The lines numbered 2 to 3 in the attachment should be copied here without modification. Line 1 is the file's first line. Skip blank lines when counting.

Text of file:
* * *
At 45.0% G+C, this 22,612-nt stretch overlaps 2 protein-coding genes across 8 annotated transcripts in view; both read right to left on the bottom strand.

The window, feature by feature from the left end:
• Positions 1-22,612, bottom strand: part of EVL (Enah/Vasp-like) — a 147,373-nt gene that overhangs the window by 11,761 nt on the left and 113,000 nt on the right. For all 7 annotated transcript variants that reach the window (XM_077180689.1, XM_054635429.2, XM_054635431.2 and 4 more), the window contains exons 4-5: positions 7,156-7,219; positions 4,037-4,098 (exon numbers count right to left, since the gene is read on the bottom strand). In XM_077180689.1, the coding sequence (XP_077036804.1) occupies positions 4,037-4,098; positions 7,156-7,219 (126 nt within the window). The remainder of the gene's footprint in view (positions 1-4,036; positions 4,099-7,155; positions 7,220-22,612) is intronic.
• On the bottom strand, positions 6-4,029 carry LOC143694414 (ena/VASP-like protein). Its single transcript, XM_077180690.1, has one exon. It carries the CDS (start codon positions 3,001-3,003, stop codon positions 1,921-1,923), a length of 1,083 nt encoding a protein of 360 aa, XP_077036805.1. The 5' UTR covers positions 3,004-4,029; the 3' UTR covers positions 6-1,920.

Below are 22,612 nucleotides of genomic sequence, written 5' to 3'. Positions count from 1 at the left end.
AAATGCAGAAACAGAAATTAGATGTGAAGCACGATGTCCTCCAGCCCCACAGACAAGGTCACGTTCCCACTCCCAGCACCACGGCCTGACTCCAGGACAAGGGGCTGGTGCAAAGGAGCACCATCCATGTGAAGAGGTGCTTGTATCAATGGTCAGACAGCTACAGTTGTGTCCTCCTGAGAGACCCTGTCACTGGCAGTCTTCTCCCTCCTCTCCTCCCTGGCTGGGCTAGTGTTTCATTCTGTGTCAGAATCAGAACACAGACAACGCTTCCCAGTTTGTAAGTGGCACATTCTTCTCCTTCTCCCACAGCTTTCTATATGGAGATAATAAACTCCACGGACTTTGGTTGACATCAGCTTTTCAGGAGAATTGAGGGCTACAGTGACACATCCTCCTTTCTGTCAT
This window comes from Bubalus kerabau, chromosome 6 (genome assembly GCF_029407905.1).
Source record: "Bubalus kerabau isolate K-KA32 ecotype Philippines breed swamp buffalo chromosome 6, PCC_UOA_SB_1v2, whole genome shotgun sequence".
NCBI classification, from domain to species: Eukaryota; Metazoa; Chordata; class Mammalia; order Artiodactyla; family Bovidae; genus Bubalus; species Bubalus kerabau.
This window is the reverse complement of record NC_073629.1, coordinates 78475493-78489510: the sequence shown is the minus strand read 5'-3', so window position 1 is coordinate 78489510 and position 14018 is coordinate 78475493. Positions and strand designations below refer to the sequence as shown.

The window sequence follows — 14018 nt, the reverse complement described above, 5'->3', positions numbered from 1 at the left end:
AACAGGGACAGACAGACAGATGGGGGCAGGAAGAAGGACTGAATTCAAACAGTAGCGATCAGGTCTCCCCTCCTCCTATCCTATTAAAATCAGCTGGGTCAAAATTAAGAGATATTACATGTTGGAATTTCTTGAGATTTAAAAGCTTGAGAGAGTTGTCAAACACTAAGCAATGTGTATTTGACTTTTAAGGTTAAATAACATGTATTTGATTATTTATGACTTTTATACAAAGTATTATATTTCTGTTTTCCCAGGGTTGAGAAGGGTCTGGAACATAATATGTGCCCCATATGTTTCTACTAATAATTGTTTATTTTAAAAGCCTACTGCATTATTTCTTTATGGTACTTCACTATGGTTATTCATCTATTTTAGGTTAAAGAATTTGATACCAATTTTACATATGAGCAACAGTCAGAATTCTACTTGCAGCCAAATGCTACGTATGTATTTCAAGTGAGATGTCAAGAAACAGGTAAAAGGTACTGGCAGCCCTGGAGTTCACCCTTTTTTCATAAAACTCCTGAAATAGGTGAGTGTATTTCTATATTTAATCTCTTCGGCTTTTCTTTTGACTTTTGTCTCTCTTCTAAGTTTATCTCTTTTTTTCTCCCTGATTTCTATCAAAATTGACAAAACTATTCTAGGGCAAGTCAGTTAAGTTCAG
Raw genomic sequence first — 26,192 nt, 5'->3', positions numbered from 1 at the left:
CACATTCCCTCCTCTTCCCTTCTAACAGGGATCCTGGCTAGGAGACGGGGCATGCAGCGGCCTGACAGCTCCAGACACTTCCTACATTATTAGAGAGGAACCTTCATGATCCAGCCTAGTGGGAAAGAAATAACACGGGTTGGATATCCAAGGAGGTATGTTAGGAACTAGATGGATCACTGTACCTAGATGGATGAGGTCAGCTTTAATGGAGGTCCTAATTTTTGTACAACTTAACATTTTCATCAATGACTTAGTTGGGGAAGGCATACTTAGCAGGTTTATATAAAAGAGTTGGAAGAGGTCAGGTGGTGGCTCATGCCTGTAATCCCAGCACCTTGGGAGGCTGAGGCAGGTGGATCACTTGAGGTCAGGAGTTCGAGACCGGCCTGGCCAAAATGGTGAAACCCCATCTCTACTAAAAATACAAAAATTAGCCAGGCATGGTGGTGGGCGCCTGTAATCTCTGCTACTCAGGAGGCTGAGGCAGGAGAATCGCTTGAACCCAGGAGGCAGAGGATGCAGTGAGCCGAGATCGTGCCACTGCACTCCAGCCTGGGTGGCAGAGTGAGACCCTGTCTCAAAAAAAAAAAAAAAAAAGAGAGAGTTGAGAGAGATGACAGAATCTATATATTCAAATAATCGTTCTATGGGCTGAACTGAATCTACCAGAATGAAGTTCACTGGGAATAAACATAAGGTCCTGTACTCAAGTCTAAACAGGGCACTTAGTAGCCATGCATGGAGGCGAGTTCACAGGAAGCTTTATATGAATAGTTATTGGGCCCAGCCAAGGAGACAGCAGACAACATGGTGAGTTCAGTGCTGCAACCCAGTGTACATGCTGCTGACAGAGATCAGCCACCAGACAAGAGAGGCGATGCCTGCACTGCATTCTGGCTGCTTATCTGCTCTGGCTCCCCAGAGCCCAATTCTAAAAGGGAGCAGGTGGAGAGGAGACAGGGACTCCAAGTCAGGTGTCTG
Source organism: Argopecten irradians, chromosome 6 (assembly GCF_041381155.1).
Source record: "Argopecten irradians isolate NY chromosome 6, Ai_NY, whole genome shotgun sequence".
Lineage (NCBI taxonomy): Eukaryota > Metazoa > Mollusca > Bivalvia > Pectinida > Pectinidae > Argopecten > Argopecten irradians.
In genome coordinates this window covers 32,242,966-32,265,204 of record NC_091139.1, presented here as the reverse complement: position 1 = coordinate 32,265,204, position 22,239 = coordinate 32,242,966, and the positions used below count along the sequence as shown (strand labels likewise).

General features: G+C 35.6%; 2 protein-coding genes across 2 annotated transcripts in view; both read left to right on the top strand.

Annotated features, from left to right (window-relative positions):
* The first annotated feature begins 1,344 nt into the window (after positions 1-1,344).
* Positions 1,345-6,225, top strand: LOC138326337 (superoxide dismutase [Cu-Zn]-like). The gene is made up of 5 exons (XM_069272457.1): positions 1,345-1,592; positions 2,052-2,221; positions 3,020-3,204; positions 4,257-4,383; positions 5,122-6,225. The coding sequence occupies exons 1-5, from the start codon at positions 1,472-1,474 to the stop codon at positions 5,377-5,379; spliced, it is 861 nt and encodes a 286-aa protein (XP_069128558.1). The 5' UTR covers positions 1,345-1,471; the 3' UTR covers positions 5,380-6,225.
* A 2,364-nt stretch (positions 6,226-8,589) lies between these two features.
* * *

The window, feature by feature from the left end:
• Positions 1-22,612, bottom strand: part of EVL (Enah/Vasp-like) — a 147,373-nt gene that overhangs the window by 11,761 nt on the left and 113,000 nt on the right. For all 7 annotated transcript variants that reach the window (XM_077180689.1, XM_054635429.2, XM_054635431.2 and 4 more), the window contains exons 4-5: positions 7,156-7,219; positions 4,037-4,098 (exon numbers count right to left, since the gene is read on the bottom strand). In XM_077180689.1, the coding sequence (XP_077036804.1) occupies positions 4,037-4,098; positions 7,156-7,219 (126 nt within the window). The remainder of the gene's footprint in view (positions 1-4,036; positions 4,099-7,155; positions 7,220-22,612) is intronic.